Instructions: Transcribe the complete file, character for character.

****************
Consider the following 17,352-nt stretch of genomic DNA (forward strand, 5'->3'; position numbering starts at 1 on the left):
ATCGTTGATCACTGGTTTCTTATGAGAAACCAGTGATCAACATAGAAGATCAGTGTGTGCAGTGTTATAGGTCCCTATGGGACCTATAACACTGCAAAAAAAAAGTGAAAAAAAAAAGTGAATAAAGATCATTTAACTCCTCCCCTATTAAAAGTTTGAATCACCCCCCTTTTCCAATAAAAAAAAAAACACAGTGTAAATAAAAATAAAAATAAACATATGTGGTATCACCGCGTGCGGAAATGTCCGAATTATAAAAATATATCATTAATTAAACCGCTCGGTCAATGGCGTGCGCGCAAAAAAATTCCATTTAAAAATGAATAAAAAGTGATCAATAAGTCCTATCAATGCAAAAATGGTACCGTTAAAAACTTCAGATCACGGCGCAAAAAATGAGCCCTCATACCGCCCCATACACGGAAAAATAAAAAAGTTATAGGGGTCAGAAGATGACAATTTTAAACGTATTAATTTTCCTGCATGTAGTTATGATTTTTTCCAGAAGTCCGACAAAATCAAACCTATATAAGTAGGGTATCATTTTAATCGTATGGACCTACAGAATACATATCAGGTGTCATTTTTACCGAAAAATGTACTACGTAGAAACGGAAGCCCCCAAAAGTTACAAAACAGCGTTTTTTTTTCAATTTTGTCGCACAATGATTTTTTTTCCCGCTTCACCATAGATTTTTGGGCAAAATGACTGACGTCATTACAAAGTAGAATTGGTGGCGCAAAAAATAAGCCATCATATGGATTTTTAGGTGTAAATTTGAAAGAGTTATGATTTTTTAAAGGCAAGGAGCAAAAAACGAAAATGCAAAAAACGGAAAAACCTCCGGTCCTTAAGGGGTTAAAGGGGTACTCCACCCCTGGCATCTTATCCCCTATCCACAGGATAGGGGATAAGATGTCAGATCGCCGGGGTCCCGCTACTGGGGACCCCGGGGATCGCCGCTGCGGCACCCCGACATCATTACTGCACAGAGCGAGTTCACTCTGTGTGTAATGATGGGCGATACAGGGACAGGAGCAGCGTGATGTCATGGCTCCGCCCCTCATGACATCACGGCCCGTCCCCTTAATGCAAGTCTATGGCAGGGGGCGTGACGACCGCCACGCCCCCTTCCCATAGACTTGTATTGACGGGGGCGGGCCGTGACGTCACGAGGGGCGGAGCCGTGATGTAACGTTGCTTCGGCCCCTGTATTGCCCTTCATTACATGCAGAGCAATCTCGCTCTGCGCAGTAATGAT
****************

Consider the following 17,352-nt stretch of genomic DNA (forward strand, 5'->3'; position numbering starts at 1 on the left):
ATCGTTGATCACTGGTTTCTTATGAGAAACCAGTGATCAACATAGAAGATCAGTGTGTGCAGTGTTATAGGTCCCTATGGGACCTATAACACTGCAAAAAAAAAGTGAAAAAAAAAAGTGAATAAAGATCATTTAACTCCTCCCCTATTAAAAGTTTGAATCACCCCCCTTTTCCAATAAAAAAAAAAACACAGTGTAAATAAAAATAAAAATAAACATATGTGGTATCACCGCGTGCGGAAATGTCCGAATTATAAAAATATATCATTAATTAAACCGCTCGGTCAATGGCGTGCGCGCAAAAAAATTCCATTTAAAAATGAATAAAAAGTGATCAATAAGTCCTATCAATGCAAAAATGGTACCGTTAAAAACTTCAGATCACGGCGCAAAAAATGAGCCCTCATACCGCCCCATACACGGAAAAATAAAAAAGTTATAGGGGTCAGAAGATGACAATTTTAAACGTATTAATTTTCCTGCATGTAGTTATGATTTTTTCCAGAAGTCCGACAAAATCAAACCTATATAAGTAGGGTATCATTTTAATCGTATGGACCTACAGAATACATATCAGGTGTCATTTTTACCGAAAAATGTACTACGTAGAAACGGAAGCCCCCAAAAGTTACAAAACAGCGTTTTTTTTTCAATTTTGTCGCACAATGATTTTTTTTCCCGCTTCACCATAGATTTTTGGGCAAAATGACTGACGTCATTACAAAGTAGAATTGGTGGCGCAAAAAATAAGCCATCATATGGATTTTTAGGTGTAAATTTGAAAGAGTTATGATTTTTTAAAGGCAAGGAGCAAAAAACGAAAATGCAAAAAACGGAAAAACCTCCGGTCCTTAAGGGGTTAAAGGGGTACTCCACCCCTGGCATCTTATCCCCTATCCACAGGATAGGGGATAAGATGTCAGATCGCCGGGGTCCCGCTACTGGGGACCCCGGGGATCGCCGCTGCGGCACCCCGACATCATTACTGCACAGAGCGAGTTCACTCTGTGTGTAATGATGGGCGATACAGGGACAGGAGCAGCGTGATGTCATGGCTCCGCCCCTCATGACATCACGGCCCGTCCCCTTAATGCAAGTCTATGGCAGGGGGCGTGACGACCGCCACGCCCCCTTCCCATAGACTTGTATTGACGGGGGCGGGCCGTGACGTCACGAGGGGCGGAGCCGTGATGTAACGTTGCTTCGGCCCCTGTATTGCCCTTCATTACATGCAGAGCAATCTCGCTCTGCGCAGTAATGAT